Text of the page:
CV Technical Lessons

  • From the sites’ perspective, the interoperability testing enabled first-time testing of how their devices worked with other sites including using credentials from the supporting Security Credential Management System (SCMS). All sites and the STOL team worked to enroll devices in the commercial “test” SCMS in advance of testing, and as a result the devices were able to use the credentials to sign messages being communicated with other devices including the Basic Safety Message (BSM). This was a significant achievement and also helped to increase the familiarity with the SCMS for both the sites and the STOL testbed.
  • Data captured on vehicle devices (OBUs), including sent and received BSMs, were downloaded to external storage Total data collection path from the test runsafter each test run to ensure that test data was not lost due to storage capacity or other issues. Some sites brought vendor support to facilitate the offloading of data after each run at the test garage (starting/ending point) while the next run was taking place, so as not to delay the testing. At the end of each test day, teams were able to discuss any issues the drivers encountered and identify any retests needed.
  • Another benefit of the testing was the ability to run informal impromptu testing between the sites outside of the formal test runs. Site teams, supported by the STOL testbed staff, were able to explore variations to better understand the device behavior and interactions across sites beyond what was defined in the test plan document.
  • The CV Pilots Independent Evaluation team was also present during testing to observe first-hand the nature of the devices and the application functionality and interact with the site teams. On the last day, time was allotted for a focus group with all the participants to allow the Independent Evaluation team to gather subjective feedback while testing was fresh in participants’ minds.
  • While the devices’ positioning capabilities were not the focus of this testing, V2V applications like Forward Collision Warning (FCW) were used to assess the reception and processing of BSMs. As a result, the devices’ GPS accuracy was sometimes a factor in whether an alert was reported, since the host vehicle needed to classify the remote vehicle in the same lane for FCW alerts. GPS coverage was good throughout the testing, with 8-11 satellites usually in view. Initial testing for some devices encountered issues with triggering alerts, but after updating lane width configurations in the devices, consistency was greatly improved. In addition, the NYCDOT team took the opportunity to conduct follow-up testing based on the observed behavior in the tests. This follow-up testing was able to demonstrate significantly improved positioning accuracy resulting from the chip vendor updating the positioning firmware. The findings from this testing helped to inform not only interoperability-related issues but also considerations for operational performance.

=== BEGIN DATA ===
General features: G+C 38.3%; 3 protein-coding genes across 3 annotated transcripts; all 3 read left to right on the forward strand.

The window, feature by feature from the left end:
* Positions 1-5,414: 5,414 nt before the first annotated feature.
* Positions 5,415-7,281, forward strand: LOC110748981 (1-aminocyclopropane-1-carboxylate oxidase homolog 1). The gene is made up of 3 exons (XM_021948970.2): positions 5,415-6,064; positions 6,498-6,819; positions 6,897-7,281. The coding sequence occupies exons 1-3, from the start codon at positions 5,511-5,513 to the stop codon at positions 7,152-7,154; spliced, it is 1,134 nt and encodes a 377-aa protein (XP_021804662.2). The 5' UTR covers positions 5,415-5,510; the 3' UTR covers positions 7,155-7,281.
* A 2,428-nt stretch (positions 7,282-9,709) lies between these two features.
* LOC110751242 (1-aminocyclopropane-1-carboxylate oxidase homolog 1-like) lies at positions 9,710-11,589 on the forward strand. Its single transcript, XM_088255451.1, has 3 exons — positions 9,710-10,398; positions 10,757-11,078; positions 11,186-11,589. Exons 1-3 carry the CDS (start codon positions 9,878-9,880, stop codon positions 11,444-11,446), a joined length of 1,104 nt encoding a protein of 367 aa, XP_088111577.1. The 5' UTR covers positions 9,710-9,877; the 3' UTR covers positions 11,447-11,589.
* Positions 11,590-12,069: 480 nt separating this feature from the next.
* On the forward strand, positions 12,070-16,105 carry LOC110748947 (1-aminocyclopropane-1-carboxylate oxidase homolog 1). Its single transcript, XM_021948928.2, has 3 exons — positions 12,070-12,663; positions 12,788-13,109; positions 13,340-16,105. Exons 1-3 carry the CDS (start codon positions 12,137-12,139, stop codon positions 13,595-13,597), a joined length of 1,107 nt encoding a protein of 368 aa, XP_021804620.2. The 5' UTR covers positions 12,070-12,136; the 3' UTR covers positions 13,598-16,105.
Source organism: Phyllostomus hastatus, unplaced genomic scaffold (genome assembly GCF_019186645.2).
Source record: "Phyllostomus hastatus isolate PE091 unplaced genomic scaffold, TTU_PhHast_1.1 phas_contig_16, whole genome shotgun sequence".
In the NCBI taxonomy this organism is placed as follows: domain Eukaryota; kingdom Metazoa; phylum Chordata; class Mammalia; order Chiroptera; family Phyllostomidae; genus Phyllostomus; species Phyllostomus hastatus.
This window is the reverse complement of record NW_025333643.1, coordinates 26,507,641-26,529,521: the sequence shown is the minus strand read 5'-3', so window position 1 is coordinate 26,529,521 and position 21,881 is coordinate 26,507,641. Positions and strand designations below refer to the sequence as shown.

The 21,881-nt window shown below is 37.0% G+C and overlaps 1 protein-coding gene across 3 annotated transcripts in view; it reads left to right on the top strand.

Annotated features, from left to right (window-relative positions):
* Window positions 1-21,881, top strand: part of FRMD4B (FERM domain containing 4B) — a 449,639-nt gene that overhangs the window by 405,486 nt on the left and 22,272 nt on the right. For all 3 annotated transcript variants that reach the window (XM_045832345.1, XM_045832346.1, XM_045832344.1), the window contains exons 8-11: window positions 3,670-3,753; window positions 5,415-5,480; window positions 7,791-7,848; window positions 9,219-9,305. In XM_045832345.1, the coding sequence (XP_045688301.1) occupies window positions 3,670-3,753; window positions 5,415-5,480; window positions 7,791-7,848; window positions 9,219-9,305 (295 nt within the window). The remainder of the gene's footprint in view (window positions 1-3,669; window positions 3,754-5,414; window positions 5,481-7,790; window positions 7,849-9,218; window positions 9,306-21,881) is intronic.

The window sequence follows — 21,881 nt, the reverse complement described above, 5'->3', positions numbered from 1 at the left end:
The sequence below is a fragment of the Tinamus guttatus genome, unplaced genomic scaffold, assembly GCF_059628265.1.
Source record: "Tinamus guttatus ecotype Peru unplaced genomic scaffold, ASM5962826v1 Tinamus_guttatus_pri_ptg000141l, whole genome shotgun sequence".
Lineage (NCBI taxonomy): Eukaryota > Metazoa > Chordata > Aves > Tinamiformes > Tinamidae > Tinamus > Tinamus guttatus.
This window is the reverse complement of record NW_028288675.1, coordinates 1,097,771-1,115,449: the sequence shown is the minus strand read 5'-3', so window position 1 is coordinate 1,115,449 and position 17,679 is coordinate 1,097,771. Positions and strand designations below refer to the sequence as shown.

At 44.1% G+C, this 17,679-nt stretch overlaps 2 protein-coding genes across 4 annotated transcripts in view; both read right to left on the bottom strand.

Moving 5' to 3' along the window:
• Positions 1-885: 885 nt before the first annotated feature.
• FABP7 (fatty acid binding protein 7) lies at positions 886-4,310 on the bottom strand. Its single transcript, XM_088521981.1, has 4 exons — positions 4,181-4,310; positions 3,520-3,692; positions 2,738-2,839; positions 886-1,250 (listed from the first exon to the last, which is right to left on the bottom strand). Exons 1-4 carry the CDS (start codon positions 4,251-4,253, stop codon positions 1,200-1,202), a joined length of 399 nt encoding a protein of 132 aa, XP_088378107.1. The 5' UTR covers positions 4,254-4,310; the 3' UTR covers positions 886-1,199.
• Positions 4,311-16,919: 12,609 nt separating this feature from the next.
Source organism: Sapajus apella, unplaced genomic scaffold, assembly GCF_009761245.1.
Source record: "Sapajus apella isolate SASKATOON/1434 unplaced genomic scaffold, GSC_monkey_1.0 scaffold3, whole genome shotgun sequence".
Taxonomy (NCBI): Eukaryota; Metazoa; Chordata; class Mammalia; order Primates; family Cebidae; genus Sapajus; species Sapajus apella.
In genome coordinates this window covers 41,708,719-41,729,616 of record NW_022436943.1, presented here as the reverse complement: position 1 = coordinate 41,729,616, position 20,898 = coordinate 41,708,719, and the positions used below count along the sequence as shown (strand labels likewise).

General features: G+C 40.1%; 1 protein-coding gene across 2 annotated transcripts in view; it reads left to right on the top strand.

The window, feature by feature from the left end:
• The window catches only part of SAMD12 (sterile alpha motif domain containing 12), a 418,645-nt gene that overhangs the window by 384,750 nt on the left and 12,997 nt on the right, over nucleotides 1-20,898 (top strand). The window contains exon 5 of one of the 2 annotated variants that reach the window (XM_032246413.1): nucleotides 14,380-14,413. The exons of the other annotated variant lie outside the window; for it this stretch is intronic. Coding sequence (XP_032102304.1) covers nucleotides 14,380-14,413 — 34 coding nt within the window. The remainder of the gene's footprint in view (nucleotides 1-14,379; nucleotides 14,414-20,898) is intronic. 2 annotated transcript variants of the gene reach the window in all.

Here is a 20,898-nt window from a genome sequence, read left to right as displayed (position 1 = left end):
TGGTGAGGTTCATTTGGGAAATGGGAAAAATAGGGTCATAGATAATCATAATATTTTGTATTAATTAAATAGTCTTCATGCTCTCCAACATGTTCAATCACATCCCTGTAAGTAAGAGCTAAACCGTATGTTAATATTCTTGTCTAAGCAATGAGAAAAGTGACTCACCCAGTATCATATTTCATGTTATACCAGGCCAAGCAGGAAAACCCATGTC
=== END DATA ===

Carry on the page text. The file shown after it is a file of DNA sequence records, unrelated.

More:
• Another factor in triggering of application alerts was the variability of test driver behavior. Tests that relied upon applications such as IMA and EEBL were more challenging to execute since they required hard braking or more precise timing. The teams felt that repeatability could be improved by adjusting application configuration parameters or using more specific cues, cones or guides for the test drivers. The issue of repeatability and variability in driver behavior is likely to remain a challenge in both application testing as well as performing “tuning” adjustments aimed at different driving conditions.

For more information and findings from the CV Pilots Interoperability Testing, please visit the USDOT CV Pilots website where the test report will be available.